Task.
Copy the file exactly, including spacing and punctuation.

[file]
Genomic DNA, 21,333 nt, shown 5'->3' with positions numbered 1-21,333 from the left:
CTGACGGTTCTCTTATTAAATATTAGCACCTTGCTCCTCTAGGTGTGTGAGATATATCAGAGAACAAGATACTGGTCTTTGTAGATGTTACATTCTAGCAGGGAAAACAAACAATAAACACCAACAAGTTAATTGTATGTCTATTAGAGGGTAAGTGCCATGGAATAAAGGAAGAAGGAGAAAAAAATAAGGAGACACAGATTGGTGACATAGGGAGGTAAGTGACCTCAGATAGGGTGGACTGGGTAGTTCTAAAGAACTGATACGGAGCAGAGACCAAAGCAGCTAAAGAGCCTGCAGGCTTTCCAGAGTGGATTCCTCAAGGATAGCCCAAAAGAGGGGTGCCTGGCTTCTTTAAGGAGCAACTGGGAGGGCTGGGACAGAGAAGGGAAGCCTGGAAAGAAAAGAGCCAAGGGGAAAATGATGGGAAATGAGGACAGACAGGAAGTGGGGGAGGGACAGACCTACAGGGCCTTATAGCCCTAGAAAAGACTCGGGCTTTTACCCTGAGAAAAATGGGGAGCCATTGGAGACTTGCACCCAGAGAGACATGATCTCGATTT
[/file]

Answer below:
Genomic DNA, 21,333 nt, shown 5'->3' with positions numbered 1-21,333 from the left:
CTGACGGTTCTCTTATTAAATATTAGCACCTTGCTCCTCTAGGTGTGTGAGATATATCAGAGAACAAGATACTGGTCTTTGTAGATGTTACATTCTAGCAGGGAAAACAAACAATAAACACCAACAAGTTAATTGTATGTCTATTAGAGGGTAAGTGCCATGGAATAAAGGAAGAAGGAGAAAAAAATAAGGAGACACAGATTGGTGACATAGGGAGGTAAGTGACCTCAGATAGGGTGGACTGGGTAGTTCTAAAGAACTGATACGGAGCAGAGACCAAAGCAGCTAAAGAGCCTGCAGGCTTTCCAGAGTGGATTCCTCAAGGATAGCCCAAAAGAGGGGTGCCTGGCTTCTTTAAGGAGCAACTGGGAGGGCTGGGACAGAGAAGGGAAGCCTGGAAAGAAAAGAGCCAAGGGGAAAATGATGGGAAATGAGGACAGACAGGAAGTGGGGGAGGGACAGACCTACAGGGCCTTATAGCCCTAGAAAAGACTCGGGCTTTTACCCTGAGAAAAATGGGGAGCCATTGGAGACTTGCACCCAGAGAGACATGATCTCGATTT